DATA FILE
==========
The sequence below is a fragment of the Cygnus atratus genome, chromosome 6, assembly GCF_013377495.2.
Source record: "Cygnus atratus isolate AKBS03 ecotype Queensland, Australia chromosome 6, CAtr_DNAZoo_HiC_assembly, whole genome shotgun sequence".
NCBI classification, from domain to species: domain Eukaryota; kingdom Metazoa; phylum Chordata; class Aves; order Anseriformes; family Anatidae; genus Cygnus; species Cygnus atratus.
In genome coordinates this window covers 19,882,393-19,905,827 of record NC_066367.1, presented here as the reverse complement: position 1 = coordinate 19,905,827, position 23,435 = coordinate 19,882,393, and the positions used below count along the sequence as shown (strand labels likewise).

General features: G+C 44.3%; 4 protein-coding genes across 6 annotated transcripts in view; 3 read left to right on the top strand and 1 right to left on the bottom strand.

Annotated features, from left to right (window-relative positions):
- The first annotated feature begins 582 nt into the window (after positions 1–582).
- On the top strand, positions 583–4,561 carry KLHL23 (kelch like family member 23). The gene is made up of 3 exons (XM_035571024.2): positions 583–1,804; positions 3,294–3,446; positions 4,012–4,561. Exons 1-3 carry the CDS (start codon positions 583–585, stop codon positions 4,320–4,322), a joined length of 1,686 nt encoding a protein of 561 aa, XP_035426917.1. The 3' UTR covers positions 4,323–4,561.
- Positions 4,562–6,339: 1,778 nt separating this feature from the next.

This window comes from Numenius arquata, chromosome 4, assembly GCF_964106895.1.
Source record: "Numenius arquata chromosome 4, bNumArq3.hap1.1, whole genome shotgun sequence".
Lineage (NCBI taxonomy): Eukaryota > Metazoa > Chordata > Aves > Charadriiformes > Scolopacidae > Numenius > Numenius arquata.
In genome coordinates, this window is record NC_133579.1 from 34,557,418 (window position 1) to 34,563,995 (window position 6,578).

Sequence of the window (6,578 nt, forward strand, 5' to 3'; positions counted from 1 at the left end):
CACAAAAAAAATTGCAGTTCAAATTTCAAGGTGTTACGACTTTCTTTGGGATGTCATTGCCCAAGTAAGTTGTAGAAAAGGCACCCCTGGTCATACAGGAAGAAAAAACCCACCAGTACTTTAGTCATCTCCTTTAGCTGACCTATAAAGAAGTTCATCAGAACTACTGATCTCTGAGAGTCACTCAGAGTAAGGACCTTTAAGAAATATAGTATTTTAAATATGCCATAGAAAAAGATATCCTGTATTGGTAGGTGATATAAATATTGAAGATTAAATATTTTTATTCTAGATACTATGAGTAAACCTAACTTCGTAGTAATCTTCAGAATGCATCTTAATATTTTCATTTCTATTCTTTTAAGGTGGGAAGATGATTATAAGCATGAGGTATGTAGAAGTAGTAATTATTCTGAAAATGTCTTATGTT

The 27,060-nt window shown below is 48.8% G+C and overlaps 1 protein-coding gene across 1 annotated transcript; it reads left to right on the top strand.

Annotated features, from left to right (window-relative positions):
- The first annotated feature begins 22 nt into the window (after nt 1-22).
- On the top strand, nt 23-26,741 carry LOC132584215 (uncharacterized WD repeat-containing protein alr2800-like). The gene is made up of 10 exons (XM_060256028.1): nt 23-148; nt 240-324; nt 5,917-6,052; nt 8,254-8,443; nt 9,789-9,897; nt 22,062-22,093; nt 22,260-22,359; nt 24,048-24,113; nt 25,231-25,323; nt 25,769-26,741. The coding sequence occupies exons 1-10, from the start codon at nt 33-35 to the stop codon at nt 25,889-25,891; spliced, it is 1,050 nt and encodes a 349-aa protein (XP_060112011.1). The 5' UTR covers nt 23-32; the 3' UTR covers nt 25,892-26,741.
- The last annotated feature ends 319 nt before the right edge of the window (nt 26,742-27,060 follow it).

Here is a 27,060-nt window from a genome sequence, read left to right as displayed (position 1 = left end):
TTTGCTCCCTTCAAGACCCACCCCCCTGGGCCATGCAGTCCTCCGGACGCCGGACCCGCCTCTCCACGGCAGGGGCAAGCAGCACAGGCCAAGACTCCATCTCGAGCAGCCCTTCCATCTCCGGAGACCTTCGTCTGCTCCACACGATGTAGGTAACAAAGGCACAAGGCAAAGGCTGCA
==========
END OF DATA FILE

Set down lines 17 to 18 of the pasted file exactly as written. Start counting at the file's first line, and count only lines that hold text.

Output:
Annotated features, from left to right (window-relative positions):
- The first annotated feature begins 22 nt into the window (after nt 1-22).